Also amazing tides of glory when she was watching for her son, and saw him.
Young Perch was a tall and slight young man with a happy laugh and an air which suggested to Sabre, after puzzlement, that his spirit was only alighted in his body as a bird alights and swings upon a twig, not engrossed in his body. He did not look very strong. His mother said he had a weak heart. He said he had a particularly strong heart and used to protest, “Oh, Mother, I do wish you wouldn’t talk that bosh about me.” To which Mrs. Perch would say, “It’s no good saying you haven’t got a weak heart because you have got a weak heart and you’ve always had a weak heart. Surely I ought to know.”
Young Perch would reply, “You ought to know, but you don’t know. You get an idea in your head and nothing will ever get it out. Some day you’ll probably get the idea that I’ve got two hearts and if Sir Frederick Treves swore before the Lord Chief Justice that I only had one heart you’d just say, ‘The man’s a perfect fool.’ You’re awful, you know, Mother.”
He used to reprove his mother like that.
Mrs. Perch would give a grim little laugh, relishing her strength, and then Young Perch would give an involuntary little laugh, accepting his weakness.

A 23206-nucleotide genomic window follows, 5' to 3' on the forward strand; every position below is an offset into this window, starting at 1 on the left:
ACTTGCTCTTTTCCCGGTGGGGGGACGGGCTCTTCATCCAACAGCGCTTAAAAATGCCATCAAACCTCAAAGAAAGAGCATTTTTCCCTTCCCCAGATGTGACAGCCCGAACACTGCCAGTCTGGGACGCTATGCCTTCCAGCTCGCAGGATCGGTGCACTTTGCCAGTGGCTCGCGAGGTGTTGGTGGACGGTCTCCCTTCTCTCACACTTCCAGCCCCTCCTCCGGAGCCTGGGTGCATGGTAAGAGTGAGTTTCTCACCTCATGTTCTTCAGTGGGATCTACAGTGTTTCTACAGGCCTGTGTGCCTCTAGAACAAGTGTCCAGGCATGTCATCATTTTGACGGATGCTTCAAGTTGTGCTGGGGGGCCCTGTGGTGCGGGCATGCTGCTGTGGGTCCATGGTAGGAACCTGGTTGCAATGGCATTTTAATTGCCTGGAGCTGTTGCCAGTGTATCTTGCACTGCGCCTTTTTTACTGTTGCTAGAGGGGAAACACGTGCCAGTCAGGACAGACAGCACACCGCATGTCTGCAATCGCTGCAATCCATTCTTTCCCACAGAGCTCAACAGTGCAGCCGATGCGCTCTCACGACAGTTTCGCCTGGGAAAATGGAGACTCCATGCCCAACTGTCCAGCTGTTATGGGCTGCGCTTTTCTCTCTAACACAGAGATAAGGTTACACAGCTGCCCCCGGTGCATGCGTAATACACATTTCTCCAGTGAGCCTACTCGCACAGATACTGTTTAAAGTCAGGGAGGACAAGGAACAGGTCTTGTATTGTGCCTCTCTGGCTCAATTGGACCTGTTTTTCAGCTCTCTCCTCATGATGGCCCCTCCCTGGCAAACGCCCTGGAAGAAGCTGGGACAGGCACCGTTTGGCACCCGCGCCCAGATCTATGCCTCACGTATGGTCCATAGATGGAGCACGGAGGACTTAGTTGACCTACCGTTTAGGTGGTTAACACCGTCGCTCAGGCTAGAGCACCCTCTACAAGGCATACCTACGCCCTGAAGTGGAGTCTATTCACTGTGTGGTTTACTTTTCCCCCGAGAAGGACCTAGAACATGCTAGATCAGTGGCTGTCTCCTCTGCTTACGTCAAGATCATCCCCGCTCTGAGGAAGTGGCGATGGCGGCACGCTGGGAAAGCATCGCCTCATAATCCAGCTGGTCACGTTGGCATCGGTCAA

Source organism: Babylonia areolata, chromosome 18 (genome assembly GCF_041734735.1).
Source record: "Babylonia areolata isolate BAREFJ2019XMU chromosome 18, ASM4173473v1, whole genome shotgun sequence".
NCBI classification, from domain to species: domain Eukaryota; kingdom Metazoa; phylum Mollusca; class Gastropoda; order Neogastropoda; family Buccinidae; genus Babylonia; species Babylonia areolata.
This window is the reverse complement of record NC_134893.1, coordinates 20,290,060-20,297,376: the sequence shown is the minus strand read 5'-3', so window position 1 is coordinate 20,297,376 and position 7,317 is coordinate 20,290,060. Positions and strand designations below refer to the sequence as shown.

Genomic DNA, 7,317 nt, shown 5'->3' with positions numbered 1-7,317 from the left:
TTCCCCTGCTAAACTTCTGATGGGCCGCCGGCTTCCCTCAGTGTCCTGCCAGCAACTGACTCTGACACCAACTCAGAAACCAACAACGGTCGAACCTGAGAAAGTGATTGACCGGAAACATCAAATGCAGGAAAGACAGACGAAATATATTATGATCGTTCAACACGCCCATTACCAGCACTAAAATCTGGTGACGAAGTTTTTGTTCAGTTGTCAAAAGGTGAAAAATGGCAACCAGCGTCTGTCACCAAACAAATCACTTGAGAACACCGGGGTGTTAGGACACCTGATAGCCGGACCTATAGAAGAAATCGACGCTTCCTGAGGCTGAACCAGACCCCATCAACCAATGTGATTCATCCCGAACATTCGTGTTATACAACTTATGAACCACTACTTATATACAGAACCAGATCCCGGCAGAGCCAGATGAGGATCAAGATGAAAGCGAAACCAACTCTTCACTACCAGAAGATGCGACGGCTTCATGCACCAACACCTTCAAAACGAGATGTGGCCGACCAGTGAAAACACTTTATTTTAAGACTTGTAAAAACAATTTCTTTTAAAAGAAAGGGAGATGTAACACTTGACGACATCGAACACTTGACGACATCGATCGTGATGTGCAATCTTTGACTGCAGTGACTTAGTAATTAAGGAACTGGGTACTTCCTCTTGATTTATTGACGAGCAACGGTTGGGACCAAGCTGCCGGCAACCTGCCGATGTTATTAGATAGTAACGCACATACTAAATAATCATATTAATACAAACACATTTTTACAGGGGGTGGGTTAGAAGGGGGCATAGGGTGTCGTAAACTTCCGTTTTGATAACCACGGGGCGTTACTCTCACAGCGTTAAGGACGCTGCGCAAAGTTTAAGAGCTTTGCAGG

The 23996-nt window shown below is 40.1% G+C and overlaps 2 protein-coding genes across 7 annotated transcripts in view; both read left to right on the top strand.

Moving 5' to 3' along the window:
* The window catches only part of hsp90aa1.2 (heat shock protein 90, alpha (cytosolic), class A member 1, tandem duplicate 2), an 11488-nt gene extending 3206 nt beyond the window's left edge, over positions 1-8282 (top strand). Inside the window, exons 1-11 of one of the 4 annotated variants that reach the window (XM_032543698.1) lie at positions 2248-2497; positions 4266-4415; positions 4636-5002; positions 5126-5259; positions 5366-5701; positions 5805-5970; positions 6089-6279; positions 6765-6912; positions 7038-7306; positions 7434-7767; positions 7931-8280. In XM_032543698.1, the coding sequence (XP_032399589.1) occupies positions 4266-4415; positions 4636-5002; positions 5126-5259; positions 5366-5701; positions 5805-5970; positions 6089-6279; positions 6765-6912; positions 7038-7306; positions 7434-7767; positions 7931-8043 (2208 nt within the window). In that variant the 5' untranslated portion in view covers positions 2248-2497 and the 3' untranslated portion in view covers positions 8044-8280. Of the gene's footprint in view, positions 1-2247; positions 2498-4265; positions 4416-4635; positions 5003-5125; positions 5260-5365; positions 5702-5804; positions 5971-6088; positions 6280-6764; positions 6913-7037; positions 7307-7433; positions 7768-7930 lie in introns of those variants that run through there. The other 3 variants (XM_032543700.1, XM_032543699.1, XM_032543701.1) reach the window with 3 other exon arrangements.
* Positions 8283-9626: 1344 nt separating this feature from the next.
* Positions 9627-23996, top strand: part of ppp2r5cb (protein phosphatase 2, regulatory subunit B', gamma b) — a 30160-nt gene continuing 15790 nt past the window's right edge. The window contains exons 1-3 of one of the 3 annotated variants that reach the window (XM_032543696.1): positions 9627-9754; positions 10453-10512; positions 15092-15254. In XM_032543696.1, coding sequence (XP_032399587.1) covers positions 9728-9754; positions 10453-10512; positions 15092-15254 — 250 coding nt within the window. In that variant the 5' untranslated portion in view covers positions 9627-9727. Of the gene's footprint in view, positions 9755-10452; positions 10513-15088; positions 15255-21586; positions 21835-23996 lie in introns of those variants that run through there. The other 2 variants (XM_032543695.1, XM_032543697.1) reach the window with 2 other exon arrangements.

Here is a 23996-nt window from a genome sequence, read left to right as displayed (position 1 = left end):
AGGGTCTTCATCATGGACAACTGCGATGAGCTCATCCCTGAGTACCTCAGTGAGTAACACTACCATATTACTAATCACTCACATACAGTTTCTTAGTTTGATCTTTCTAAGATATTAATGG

That was how they lived.
Young Perch always carried about in one pocket a private pair of spectacles for his mother and in another a private set of keys for her most used receptacles. When the search for her spectacles had exhausted even her own energy, Young Perch would say, “Well, you’d better use these, Mother.” It was of no use to offer them till she was weakening in the search, and she would take them grudgingly with, “They don’t suit me.” Similarly with the keys, accepted only after prolonged and maddening search. “Well, you’d better try these, Mother.”—“They injure the lock.”
Sabre often witnessed and took part in these devastating searches. Young Perch would always say, “Now just sit down, Mother, instead of rushing about, and try to think quite calmly when you last used them.”
Mrs. Perch, intensely fatigued, intensely worried:
“How very silly you are, Freddie! I don’t know when I last used them. If I knew when I used them, I should know where they are now.”
“Well, you’d better use these now, Mother.”
“They don’t suit me. They ruin my eyes.”
Yet Mrs. Rod, Pole or Perch, who confided much in Sabre, and who had no confidences of any kind apart from her son, would often say to Sabre: “Freddie always finds my keys for me, you know. He finds everything for me, Mr. Sabre.”
And the tide of glory would flood amazingly upon her face, transfiguring it, and Sabre would feel an immensely poignant clutch at the heart.